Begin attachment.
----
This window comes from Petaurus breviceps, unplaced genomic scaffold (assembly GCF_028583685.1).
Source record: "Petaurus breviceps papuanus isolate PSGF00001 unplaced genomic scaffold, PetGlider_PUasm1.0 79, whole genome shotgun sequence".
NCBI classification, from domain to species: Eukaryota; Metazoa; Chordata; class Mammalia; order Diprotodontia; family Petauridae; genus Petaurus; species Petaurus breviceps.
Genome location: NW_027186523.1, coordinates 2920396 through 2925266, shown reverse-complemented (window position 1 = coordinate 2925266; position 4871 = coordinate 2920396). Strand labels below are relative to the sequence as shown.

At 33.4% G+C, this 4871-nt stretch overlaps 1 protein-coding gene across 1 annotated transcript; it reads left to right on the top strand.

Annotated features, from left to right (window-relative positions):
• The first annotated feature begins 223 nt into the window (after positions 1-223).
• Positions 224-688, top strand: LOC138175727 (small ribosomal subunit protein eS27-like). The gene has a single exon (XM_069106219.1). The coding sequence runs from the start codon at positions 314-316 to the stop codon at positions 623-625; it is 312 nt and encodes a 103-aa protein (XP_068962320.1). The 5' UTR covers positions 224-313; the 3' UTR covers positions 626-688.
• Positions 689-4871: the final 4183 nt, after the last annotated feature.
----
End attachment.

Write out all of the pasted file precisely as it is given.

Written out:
This window comes from Petaurus breviceps, unplaced genomic scaffold (assembly GCF_028583685.1).
Source record: "Petaurus breviceps papuanus isolate PSGF00001 unplaced genomic scaffold, PetGlider_PUasm1.0 79, whole genome shotgun sequence".
NCBI classification, from domain to species: Eukaryota; Metazoa; Chordata; class Mammalia; order Diprotodontia; family Petauridae; genus Petaurus; species Petaurus breviceps.
Genome location: NW_027186523.1, coordinates 2920396 through 2925266, shown reverse-complemented (window position 1 = coordinate 2925266; position 4871 = coordinate 2920396). Strand labels below are relative to the sequence as shown.

At 33.4% G+C, this 4871-nt stretch overlaps 1 protein-coding gene across 1 annotated transcript; it reads left to right on the top strand.

Annotated features, from left to right (window-relative positions):
• The first annotated feature begins 223 nt into the window (after positions 1-223).
• Positions 224-688, top strand: LOC138175727 (small ribosomal subunit protein eS27-like). The gene has a single exon (XM_069106219.1). The coding sequence runs from the start codon at positions 314-316 to the stop codon at positions 623-625; it is 312 nt and encodes a 103-aa protein (XP_068962320.1). The 5' UTR covers positions 224-313; the 3' UTR covers positions 626-688.
• Positions 689-4871: the final 4183 nt, after the last annotated feature.